This, of course, totally destroys the functioning of all my slave flashes which now pop on the ttl pulse. I would like to just set the built-in camera flash for manual (non-ttl) flash so I could use my slaves (including inexpensive autoexposure slaves), but of course you can’t do that. I bought the Sony F20 flash (to try to avoid using the built-in flash), and of course you can’t set that to manual mode either. You have to pay big bucks to get a flash that can do that. You’ll notice that all of the new Sony compatible flashes are big-ticket items .. there is no such thing as a Sony-ttl compatible flash that is inexpensive.
The idea behind the new Sony multi-interface shoe is that a) it will fit in a standard shoe; and b) it has enough wires running around in it that it can do everything but whistle Dixie.
There is no way, for instance, to have an external microphone for the camera unless you buy a ridiculous little microphone that slides into the shoe – a very expensive Sony proprietary microphone that looks like a toy. I have also discovered that the multi-interface shoe does not fit into all of my cold shoes (for mounting my flashes in various places), and that some vendors are having difficulty making their multi-interface shoes strong enough that they won’t break.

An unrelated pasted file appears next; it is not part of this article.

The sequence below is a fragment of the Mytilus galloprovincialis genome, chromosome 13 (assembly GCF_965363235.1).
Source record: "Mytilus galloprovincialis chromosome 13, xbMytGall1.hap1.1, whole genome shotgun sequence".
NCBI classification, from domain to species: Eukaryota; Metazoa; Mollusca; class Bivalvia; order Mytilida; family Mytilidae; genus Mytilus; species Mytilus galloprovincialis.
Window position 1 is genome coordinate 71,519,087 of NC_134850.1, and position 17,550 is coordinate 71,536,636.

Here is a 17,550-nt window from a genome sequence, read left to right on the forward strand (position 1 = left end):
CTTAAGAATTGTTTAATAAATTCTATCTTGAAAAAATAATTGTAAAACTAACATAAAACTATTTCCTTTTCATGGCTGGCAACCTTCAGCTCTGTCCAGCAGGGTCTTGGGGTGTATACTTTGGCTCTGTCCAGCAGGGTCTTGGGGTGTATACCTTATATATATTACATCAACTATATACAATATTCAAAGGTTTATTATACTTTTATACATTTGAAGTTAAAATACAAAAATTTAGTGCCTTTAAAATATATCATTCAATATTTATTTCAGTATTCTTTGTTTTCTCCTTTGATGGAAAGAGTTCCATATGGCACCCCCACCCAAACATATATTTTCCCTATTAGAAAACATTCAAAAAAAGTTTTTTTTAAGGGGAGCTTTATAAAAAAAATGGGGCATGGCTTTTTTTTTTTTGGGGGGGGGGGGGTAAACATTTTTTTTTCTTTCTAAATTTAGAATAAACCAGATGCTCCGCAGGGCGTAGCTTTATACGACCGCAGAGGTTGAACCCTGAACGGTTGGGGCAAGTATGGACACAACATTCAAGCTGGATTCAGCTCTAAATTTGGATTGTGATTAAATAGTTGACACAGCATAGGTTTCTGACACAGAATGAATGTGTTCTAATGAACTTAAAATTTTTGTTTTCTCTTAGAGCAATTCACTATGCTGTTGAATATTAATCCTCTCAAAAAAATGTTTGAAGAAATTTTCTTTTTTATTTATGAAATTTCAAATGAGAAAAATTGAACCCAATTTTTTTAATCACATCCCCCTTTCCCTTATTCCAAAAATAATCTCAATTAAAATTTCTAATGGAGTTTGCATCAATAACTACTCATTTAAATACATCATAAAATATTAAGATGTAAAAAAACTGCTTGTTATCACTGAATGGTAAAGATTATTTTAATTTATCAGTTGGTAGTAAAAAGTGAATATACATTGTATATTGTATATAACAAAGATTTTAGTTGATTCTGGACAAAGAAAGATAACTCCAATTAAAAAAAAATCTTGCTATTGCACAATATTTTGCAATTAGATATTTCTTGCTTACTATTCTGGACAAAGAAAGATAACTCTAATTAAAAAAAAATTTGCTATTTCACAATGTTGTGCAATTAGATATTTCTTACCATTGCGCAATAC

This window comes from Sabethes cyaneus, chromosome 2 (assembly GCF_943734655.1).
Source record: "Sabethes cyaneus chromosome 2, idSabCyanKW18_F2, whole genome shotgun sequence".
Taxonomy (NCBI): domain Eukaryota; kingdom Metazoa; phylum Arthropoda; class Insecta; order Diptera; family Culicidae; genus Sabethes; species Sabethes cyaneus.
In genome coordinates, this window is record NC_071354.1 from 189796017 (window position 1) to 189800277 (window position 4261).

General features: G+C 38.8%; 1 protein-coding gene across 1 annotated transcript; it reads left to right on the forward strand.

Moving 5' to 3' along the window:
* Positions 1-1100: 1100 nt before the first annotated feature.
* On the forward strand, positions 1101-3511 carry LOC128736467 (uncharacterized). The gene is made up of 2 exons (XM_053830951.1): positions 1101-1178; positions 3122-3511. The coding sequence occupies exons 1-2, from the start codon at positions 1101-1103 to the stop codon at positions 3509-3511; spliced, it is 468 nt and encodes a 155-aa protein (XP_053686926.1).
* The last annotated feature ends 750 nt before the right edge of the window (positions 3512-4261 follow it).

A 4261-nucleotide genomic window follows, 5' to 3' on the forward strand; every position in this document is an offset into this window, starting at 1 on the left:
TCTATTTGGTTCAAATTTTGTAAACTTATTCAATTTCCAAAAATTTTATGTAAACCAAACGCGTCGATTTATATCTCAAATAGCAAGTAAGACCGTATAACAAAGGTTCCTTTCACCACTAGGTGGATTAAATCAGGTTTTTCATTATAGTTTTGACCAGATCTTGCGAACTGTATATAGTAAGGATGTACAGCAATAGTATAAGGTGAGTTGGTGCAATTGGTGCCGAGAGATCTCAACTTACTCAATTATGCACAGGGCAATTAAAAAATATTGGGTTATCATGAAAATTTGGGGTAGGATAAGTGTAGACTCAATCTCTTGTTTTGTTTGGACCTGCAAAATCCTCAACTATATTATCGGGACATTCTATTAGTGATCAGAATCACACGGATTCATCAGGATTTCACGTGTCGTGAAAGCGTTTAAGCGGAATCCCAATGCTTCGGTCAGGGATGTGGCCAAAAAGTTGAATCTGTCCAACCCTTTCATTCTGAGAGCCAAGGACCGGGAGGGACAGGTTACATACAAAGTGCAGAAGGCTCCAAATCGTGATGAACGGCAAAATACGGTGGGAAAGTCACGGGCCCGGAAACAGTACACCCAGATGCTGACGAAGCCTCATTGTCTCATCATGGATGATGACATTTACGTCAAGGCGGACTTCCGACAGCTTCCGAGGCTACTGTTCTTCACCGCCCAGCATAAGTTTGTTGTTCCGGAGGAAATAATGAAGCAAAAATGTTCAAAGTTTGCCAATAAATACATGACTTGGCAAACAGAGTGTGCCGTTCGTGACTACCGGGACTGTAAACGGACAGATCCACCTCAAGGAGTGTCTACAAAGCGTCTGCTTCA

A nice flash that allows you some control over what you’re doing probably weighs about as much as the camera itself. And don’t bother purchasing the Sony adapter that allows you to use their locking shoe flashes on the a6000 – it is not stable and your flash will likely splat on the floor a couple of times, plus the adapter doesn’t deal with any ttl issues.
The lens that comes with the camera is overpriced and underperforms. My lens is awfully soft, and others have complained of that as well. Tomorrow I am going to run some resolution tests and try to figure out what is going on. They do sell an adapter that allows your old Alpha lenses to be used on the a6000, but if you want the adapter that provides automated functionality it costs as much as a new lens – in other words, if you want to use other lenses get used to doing things manually.
Plus, Sony decided to abandon in-body stabilization (that allows for less expensive lenses) and go to optical stabilization.The documentation is poor, and leaves all kinds of questions unanswered. Contacting Sony doesn’t really help because their help people generally don’t know.In summary, this is a great little camera that was corrupted to lock you into buying a bunch of overpriced Sony proprietary equipment. If you can set aside the outrage over being screwed like that, you’ll love it (at least until you look at the manual).
A LIGHT WEIGHT GOOD CAMERA
I like Sony Alpha a6000. It’s a light weight camera. I have been using SLR pro cameras since 1970 but I like mirror less small cameras. I have Sony Alpha 3n and 5n. I use Sony 3n with legacy lenses and Sony 5n with telephoto lenses. It works great.
But Alpha a6000 is fantastic camera with bells and whistles under $ . I took hundreds of sharp pictures with this camera. I use sigma 30mm DN which is faster than Sony 16-50mm kid lens especially in low light. Its 24 megapixels sensor allows capturing supper quality images. I have three Sony lenses (including Sony 55-210) the are mediocre lenses. I use Sigma and Legacy lenses. It works for me. I am happy with Sony A 6000.